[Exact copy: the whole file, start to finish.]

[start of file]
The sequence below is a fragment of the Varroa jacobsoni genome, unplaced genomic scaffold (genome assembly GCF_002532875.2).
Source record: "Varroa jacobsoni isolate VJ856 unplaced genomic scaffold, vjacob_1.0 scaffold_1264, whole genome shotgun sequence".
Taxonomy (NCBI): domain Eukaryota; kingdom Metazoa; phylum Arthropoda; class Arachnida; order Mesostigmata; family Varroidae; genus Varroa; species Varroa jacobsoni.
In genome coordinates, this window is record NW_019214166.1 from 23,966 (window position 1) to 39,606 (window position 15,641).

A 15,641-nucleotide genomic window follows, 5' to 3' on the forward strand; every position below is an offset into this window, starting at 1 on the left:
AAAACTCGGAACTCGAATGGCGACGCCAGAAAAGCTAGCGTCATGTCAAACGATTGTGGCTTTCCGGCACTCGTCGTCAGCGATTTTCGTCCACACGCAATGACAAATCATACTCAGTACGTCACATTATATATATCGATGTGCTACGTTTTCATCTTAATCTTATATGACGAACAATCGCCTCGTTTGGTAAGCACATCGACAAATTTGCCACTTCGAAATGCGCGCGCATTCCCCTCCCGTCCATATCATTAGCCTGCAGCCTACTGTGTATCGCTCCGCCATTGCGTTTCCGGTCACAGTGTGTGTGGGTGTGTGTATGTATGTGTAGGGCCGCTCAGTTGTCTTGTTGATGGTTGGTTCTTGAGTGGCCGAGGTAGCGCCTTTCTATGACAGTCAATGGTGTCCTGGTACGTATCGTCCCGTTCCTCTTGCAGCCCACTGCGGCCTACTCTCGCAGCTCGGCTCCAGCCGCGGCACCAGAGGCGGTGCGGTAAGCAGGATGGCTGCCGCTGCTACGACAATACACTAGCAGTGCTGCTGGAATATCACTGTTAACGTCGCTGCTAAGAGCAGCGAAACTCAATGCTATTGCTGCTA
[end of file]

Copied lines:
The sequence below is a fragment of the Varroa jacobsoni genome, unplaced genomic scaffold (genome assembly GCF_002532875.2).
Source record: "Varroa jacobsoni isolate VJ856 unplaced genomic scaffold, vjacob_1.0 scaffold_1264, whole genome shotgun sequence".
Taxonomy (NCBI): domain Eukaryota; kingdom Metazoa; phylum Arthropoda; class Arachnida; order Mesostigmata; family Varroidae; genus Varroa; species Varroa jacobsoni.
In genome coordinates, this window is record NW_019214166.1 from 23,966 (window position 1) to 39,606 (window position 15,641).

A 15,641-nucleotide genomic window follows, 5' to 3' on the forward strand; every position below is an offset into this window, starting at 1 on the left:
AAAACTCGGAACTCGAATGGCGACGCCAGAAAAGCTAGCGTCATGTCAAACGATTGTGGCTTTCCGGCACTCGTCGTCAGCGATTTTCGTCCACACGCAATGACAAATCATACTCAGTACGTCACATTATATATATCGATGTGCTACGTTTTCATCTTAATCTTATATGACGAACAATCGCCTCGTTTGGTAAGCACATCGACAAATTTGCCACTTCGAAATGCGCGCGCATTCCCCTCCCGTCCATATCATTAGCCTGCAGCCTACTGTGTATCGCTCCGCCATTGCGTTTCCGGTCACAGTGTGTGTGGGTGTGTGTATGTATGTGTAGGGCCGCTCAGTTGTCTTGTTGATGGTTGGTTCTTGAGTGGCCGAGGTAGCGCCTTTCTATGACAGTCAATGGTGTCCTGGTACGTATCGTCCCGTTCCTCTTGCAGCCCACTGCGGCCTACTCTCGCAGCTCGGCTCCAGCCGCGGCACCAGAGGCGGTGCGGTAAGCAGGATGGCTGCCGCTGCTACGACAATACACTAGCAGTGCTGCTGGAATATCACTGTTAACGTCGCTGCTAAGAGCAGCGAAACTCAATGCTATTGCTGCTA